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Profile for Tim Tatton > Reviews

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Content by Tim Tatton
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Reviews Written by
Tim Tatton (Winchester, United Kingdom)

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The Door Into Summer
The Door Into Summer
by Robert A. Heinlein
Edition: Paperback

5 of 7 people found the following review helpful
3.0 out of 5 stars A good book for the summer!, 4 Mar. 2003
This review is from: The Door Into Summer (Paperback)
This is a good holiday book. Easy to read, enjoyable and ultimately very satisfying. This is light entertainment in book form.
The characters are straight forward, which is not a bad thing as it suits the style of the book, yet interesting enough to make you care what happens too them. The relationship between Dan (the main protagonist) and his cat Pete is particularly charming (a shame there wasn't more interaction between these two in the book). The story is also of the basic time travelling fare but with just enough twists and challenges to keep you reading.
The weakness of this book is the way in which the author gets bogged down in the technical aspect of Dan's inventions or the contractional issues and patent rights of his business with his partners. These take up quite a large portion of the book and can give one the feeling that they are reading an instruction manual or a law book! This is unfortunate as the rest of the book really is a very good read (although, and this might be just me, but Dan's feelings for his friends young daughter do seem a little 'strange').
So sit back, relax and enjoy this sweet story (just skip the technical gobbledy gook!).

by George R.R. Martin
Edition: Paperback
Price: £8.99

33 of 37 people found the following review helpful
5.0 out of 5 stars An excellent book not to be overlooked!, 4 Oct. 2002
I'm ashamed to admit that I had never heard of this book before, or even of its author. I purchased this book purely on impulse. Now I've finished it I can safely say it is one of the best novels I have ever read - in any genre. It is a minor masterpiece that deserves to be better acknowledged (at least as the best vampire novel ever written - better even the Bram's original!).
This book has everything - tons of atmosphere, horror, action, emotion, thought provoking morals and two excellent lead characters, plus one superb villian. Also (and maybe most importantly) Fevre Dream is simply a fun read.
Set around the mid nineteenth century the story may seem a little bizarre - a vampire riverboat captain riding the Mississippi searching for other vampires. But a good book is still a good book no matter what it's subject matter so even if your reading tastes does not usually include horror fantasy please still consider giving this a try. You will not regret it!

The Forever War: Forever War Book 1 (S.F. MASTERWORKS)
The Forever War: Forever War Book 1 (S.F. MASTERWORKS)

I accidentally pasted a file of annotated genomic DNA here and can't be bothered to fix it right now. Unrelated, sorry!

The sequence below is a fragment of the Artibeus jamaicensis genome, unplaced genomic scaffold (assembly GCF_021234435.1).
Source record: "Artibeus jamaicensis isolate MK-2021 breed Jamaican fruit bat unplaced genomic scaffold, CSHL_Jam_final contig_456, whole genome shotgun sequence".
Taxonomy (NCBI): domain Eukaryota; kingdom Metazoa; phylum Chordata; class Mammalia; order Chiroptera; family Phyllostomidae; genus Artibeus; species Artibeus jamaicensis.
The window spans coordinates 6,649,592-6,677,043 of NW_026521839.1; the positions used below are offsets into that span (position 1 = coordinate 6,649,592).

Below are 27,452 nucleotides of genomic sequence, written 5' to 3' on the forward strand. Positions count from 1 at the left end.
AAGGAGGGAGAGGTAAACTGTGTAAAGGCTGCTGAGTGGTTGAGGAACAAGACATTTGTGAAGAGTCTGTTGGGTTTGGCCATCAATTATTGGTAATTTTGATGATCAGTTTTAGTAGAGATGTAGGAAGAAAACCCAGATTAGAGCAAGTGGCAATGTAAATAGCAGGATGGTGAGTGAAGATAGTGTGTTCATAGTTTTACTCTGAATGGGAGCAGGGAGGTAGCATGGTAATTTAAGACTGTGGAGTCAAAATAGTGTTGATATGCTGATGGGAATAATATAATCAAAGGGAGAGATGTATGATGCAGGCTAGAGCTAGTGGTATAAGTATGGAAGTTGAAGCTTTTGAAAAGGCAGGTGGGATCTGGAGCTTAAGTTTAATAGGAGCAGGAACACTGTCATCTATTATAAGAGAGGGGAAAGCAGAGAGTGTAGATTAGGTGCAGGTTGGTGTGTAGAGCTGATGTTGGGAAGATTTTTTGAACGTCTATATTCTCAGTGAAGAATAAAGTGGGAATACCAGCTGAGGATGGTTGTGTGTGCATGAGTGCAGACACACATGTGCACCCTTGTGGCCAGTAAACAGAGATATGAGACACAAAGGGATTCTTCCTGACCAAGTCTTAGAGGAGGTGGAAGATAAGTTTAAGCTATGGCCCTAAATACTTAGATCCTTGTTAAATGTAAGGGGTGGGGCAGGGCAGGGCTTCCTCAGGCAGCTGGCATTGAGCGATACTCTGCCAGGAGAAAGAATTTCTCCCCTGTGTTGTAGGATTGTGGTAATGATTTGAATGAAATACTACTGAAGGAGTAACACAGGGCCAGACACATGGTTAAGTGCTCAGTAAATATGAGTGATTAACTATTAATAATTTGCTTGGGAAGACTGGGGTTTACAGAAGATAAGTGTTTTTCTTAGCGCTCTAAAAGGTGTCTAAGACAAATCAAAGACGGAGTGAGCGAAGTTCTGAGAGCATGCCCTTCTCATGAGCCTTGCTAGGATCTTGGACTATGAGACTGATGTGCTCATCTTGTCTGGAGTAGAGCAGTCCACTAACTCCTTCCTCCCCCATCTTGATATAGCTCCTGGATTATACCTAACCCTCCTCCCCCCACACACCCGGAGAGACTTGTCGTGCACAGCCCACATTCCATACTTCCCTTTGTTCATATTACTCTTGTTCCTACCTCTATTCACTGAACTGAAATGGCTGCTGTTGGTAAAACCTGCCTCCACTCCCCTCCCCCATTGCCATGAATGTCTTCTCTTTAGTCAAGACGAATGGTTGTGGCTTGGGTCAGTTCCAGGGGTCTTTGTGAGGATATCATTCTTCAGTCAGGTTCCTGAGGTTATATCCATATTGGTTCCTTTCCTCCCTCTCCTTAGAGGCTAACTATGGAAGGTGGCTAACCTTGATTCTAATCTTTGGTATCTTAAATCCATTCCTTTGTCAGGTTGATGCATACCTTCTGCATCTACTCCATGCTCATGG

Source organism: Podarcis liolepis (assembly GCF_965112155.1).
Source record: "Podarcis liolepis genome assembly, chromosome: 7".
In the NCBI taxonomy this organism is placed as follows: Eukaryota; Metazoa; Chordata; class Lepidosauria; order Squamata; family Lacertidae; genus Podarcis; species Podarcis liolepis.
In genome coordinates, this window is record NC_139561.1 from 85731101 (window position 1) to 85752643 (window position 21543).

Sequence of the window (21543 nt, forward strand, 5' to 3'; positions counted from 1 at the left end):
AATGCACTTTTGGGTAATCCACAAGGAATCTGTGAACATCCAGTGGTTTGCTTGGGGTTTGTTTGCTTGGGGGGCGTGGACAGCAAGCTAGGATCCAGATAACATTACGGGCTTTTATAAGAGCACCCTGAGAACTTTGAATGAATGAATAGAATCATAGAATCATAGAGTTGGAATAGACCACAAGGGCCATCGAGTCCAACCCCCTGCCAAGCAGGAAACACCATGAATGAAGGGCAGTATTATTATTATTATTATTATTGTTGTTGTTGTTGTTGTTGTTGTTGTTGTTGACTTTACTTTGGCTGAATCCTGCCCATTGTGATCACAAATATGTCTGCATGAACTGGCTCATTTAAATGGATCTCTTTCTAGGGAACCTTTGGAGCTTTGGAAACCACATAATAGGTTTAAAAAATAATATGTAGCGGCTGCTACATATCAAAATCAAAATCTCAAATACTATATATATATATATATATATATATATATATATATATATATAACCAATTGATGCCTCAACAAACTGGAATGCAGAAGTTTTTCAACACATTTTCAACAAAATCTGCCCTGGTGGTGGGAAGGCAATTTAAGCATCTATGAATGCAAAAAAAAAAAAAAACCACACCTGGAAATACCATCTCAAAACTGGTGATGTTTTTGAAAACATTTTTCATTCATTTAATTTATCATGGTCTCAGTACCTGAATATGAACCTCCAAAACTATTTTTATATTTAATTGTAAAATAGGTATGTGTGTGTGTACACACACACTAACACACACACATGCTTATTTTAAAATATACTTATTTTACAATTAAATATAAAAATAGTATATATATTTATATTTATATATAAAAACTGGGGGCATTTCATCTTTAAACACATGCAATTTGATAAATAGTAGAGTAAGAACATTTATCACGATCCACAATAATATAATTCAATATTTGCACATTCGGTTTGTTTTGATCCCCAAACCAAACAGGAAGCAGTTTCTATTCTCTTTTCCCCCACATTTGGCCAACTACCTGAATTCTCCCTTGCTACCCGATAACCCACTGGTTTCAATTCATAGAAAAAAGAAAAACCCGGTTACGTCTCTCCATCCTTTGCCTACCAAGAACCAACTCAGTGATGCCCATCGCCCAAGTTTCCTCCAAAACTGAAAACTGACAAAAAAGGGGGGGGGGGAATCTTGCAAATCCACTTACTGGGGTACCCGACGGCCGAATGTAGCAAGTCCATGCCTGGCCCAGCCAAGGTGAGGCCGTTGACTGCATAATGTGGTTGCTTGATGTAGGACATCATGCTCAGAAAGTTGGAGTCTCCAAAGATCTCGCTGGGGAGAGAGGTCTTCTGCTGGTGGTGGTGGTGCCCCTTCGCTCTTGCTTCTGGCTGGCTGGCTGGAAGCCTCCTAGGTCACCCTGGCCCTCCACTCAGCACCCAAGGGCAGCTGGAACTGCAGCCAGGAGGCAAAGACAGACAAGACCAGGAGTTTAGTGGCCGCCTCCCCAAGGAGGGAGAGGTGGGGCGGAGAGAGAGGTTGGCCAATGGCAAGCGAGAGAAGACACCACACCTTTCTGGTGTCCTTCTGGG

by Joe Haldeman
Edition: Paperback

4 of 5 people found the following review helpful
5.0 out of 5 stars Not just about war, but a whole lot more ..., 2 Sept. 2002
A very good book and an excellent start to the SF masterworks series, as it is science fiction at its purest. Alien beings, space battles, time travelling, bizarre technology - it's all here.
Fortunately so is a good story and strong lead character. William Mandella seems at first glance to be quite a shallow character. He appears to take the war and changes to earth society in his stride, keeping himself to himself and just sitting back to watch events unfold. But looking closer it turns out he is quite an emotional person after all, he just doesn't shout about it.
Indeed, his relationship with Marygay (cool name!) is so subtle to start with that you never even really notice it - it's only when everything and everyone in their lives has changed or been distroyed that their relationship grows and eventually becomes vital as they both try to hold on to something that is familiar to them.
I bought this book in the hope of getting some good old fashioned space battles (and I wasn't disappointed), but to my surprise I also found that I actually cared about whether Mandella and Marygay would end up surviving it all together.
An excellent read that has more heart then you may first think.

by Michael Marshall Smith
Edition: Paperback
Price: £8.99

1 of 1 people found the following review helpful
4.0 out of 5 stars Good start, shame about the end (again), 2 Aug. 2002
This review is from: Spares (Paperback)
Another excellent book from Mr Smith. If you have read and enjoyed his other works you will also enjoy this. Everything is here: the likable hero, the excellent settings, the talking appliances(!) Unfortunatly, so is the usual rushed and disapointing final third. Just as in 'only forward' and 'one of us' the book starts very well and really gets the reader lost in the bizarre world Smith has created (this time involving mutilated clones and a city in a giant block of flats!), but then starts to lose it just over half way through.
I don't know if Smith loses interest in his original idea or just gets stuck, but the book suddenly changes direction into a completely different story - one thats not as good. The final third is just too far fetched and seems to have little to do with anything else that went before.
However, the first half of the book is just so good you can forgive Smith for the rather lackluster conclusion (again!)

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